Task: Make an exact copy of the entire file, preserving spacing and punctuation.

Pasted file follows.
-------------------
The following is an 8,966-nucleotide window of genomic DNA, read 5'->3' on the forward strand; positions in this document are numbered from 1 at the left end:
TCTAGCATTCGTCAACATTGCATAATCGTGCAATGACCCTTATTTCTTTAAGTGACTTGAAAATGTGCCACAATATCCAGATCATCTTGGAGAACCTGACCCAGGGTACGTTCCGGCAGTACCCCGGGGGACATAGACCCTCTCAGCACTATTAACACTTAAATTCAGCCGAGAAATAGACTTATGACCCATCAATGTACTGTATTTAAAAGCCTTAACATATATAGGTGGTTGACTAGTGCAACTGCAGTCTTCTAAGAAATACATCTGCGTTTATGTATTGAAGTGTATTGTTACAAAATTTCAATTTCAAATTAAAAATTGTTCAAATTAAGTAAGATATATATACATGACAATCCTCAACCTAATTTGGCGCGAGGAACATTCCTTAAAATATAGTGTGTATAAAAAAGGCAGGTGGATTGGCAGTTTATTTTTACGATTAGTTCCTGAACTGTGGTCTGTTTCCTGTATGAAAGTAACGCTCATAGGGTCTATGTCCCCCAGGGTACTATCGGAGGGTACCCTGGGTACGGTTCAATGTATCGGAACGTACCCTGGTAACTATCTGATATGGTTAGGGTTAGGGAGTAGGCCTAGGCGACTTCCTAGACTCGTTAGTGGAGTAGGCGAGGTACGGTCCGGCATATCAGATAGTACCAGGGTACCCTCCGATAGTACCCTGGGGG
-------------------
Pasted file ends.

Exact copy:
The following is an 8,966-nucleotide window of genomic DNA, read 5'->3' on the forward strand; positions in this document are numbered from 1 at the left end:
TCTAGCATTCGTCAACATTGCATAATCGTGCAATGACCCTTATTTCTTTAAGTGACTTGAAAATGTGCCACAATATCCAGATCATCTTGGAGAACCTGACCCAGGGTACGTTCCGGCAGTACCCCGGGGGACATAGACCCTCTCAGCACTATTAACACTTAAATTCAGCCGAGAAATAGACTTATGACCCATCAATGTACTGTATTTAAAAGCCTTAACATATATAGGTGGTTGACTAGTGCAACTGCAGTCTTCTAAGAAATACATCTGCGTTTATGTATTGAAGTGTATTGTTACAAAATTTCAATTTCAAATTAAAAATTGTTCAAATTAAGTAAGATATATATACATGACAATCCTCAACCTAATTTGGCGCGAGGAACATTCCTTAAAATATAGTGTGTATAAAAAAGGCAGGTGGATTGGCAGTTTATTTTTACGATTAGTTCCTGAACTGTGGTCTGTTTCCTGTATGAAAGTAACGCTCATAGGGTCTATGTCCCCCAGGGTACTATCGGAGGGTACCCTGGGTACGGTTCAATGTATCGGAACGTACCCTGGTAACTATCTGATATGGTTAGGGTTAGGGAGTAGGCCTAGGCGACTTCCTAGACTCGTTAGTGGAGTAGGCGAGGTACGGTCCGGCATATCAGATAGTACCAGGGTACCCTCCGATAGTACCCTGGGGG